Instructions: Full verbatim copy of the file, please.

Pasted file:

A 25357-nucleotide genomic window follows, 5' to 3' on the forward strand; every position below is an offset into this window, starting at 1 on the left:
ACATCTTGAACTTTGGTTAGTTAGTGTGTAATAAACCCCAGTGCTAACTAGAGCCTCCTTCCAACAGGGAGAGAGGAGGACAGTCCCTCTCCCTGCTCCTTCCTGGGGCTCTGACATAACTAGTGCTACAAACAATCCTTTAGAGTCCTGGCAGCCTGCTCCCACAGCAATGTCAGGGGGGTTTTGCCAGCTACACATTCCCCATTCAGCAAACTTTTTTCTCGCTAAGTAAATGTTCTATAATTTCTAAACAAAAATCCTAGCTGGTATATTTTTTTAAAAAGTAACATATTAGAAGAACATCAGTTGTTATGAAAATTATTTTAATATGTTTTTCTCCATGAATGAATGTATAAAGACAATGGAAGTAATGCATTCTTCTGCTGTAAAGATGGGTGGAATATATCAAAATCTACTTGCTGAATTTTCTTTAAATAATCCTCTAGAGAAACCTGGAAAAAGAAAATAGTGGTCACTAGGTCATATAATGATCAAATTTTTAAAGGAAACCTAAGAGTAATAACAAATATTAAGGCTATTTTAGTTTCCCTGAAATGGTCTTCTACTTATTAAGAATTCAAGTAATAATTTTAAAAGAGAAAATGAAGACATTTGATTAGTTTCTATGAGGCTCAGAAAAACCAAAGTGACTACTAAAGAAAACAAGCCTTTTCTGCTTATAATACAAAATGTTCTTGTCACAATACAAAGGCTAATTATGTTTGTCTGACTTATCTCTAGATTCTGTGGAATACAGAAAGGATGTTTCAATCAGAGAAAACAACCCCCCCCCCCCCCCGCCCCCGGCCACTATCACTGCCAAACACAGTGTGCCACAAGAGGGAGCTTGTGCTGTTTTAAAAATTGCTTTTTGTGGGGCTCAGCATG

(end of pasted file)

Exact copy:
A 25357-nucleotide genomic window follows, 5' to 3' on the forward strand; every position below is an offset into this window, starting at 1 on the left:
ACATCTTGAACTTTGGTTAGTTAGTGTGTAATAAACCCCAGTGCTAACTAGAGCCTCCTTCCAACAGGGAGAGAGGAGGACAGTCCCTCTCCCTGCTCCTTCCTGGGGCTCTGACATAACTAGTGCTACAAACAATCCTTTAGAGTCCTGGCAGCCTGCTCCCACAGCAATGTCAGGGGGGTTTTGCCAGCTACACATTCCCCATTCAGCAAACTTTTTTCTCGCTAAGTAAATGTTCTATAATTTCTAAACAAAAATCCTAGCTGGTATATTTTTTTAAAAAGTAACATATTAGAAGAACATCAGTTGTTATGAAAATTATTTTAATATGTTTTTCTCCATGAATGAATGTATAAAGACAATGGAAGTAATGCATTCTTCTGCTGTAAAGATGGGTGGAATATATCAAAATCTACTTGCTGAATTTTCTTTAAATAATCCTCTAGAGAAACCTGGAAAAAGAAAATAGTGGTCACTAGGTCATATAATGATCAAATTTTTAAAGGAAACCTAAGAGTAATAACAAATATTAAGGCTATTTTAGTTTCCCTGAAATGGTCTTCTACTTATTAAGAATTCAAGTAATAATTTTAAAAGAGAAAATGAAGACATTTGATTAGTTTCTATGAGGCTCAGAAAAACCAAAGTGACTACTAAAGAAAACAAGCCTTTTCTGCTTATAATACAAAATGTTCTTGTCACAATACAAAGGCTAATTATGTTTGTCTGACTTATCTCTAGATTCTGTGGAATACAGAAAGGATGTTTCAATCAGAGAAAACAACCCCCCCCCCCCCCCGCCCCCGGCCACTATCACTGCCAAACACAGTGTGCCACAAGAGGGAGCTTGTGCTGTTTTAAAAATTGCTTTTTGTGGGGCTCAGCATG